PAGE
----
Scottish Cup: Stevie May the hero in St Johnstone win over Aberdeen
St Johnstone reached their first Scottish Cup final in the club's 130-year history after a second-half fightback against Aberdeen.
Two goals from Stevie May sent the Perth club into the 17 May showpiece against Dundee United.
Aberdeen had taken the lead through Niall McGinn and looked the more dominant side in the opening period.
Saints changed their shape at half-time, and May's two goals were their reward for renewed vigour and intent.
The result came as a surprise, given Aberdeen carried the greater weight of expectation into the game.
It had already been a season of triumphant progress, since they won the League Cup final and are challenging strongly to finish second in the Premiership, while St Johnstone had not even managed to score in four games against Derek McInnes's side this season.
Aberdeen brought a larger support to Ibrox, too, as they emphasised the notion of being a revived force in Scottish football.
Caution initially prevailed, though, in a tentative opening. St Johnstone might have felt restrained by the memory of the League Cup semi-final, in which they conceded early against Aberdeen and lost another three goals as they chased the game.
The careful approach was still undone, though, because Aberdeen opened the scoring when Peter Pawlett slipped a pass through the St Johnstone defence for McGinn. The forward showed composure and nous to clip a shot beyond the reach of the goalkeeper Alan Mannus.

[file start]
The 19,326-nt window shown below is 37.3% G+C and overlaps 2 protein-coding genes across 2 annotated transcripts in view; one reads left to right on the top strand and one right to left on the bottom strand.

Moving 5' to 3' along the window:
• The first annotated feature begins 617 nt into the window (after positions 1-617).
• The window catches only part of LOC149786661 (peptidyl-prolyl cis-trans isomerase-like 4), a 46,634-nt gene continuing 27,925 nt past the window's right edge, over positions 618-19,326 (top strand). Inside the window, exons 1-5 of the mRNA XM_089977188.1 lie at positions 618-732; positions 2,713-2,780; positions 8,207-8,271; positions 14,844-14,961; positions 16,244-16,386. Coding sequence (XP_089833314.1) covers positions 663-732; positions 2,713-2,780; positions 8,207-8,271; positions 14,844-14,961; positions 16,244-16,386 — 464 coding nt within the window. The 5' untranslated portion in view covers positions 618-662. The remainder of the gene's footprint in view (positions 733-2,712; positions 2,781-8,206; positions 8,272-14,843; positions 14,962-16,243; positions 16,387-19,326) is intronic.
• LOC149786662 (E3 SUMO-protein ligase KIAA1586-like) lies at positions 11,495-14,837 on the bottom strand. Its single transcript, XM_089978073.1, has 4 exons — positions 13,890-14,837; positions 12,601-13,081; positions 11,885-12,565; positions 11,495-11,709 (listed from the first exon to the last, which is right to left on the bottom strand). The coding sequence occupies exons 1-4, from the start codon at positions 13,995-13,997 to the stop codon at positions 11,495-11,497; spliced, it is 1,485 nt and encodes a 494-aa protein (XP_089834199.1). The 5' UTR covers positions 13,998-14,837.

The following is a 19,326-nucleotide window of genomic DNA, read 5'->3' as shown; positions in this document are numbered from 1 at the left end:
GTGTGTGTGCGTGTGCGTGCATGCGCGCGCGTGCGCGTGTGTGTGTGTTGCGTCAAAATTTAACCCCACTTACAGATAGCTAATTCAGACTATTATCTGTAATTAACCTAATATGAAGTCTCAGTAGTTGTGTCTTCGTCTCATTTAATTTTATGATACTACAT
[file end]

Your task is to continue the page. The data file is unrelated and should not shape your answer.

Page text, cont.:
A surge of confidence swept through Aberdeen and they ought to have scored a second when McGinn broke up the right wing and curled a cross-field pass into the path of Adam Rooney, but Mannus raced from his goal and blocked the striker's effort.
St Johnstone lacked dynamism in midfield, leaving Steven MacLean isolated when he received the ball at centre-forward, with May trying to play ahead of him.
Aberdeen's front four were sharper and slicker in their movement and interchanges, but May forced Jamie Langfield into a sharp close-range stop in Saints' only real opening of the first half.
The half-time interval allowed for a period of critical reflection, and the St Johnstone manager Tommy Wright changed the shape of his team to 4-3-3, with May moving to the left flank and David Wotherspoon into a more central role.
The benefit was immediate, as Saints played with much greater attacking aggression, and forced Aberdeen into a period of anxiety.
Even from a withdrawn and wider role, May was still a key influence. He is a powerful and direct runner, but it was his resourcefulness that proved telling. When the ball broke to the burly striker inside the penalty area, he took a touch, spun round and stabbed a shot beyond Langfield from close range.
Pawlett should have done better than slice a shot out for a throw-in, Barry Robson headed straight into Mannus's arms, and McGinn nodded wide from seven yards when free at the back post. But these were merely interruptions to St Johnstone's command of the second period.
Even as the game moved into the final 10 minutes, when nerves can inhibit players, St Johnstone remained committed in attack, and the excellent MacLean ran in behind the Aberdeen defence to gather the ball before laying it back to May.
The striker took a touch before surging into the area then prodding the ball beneath Langfield.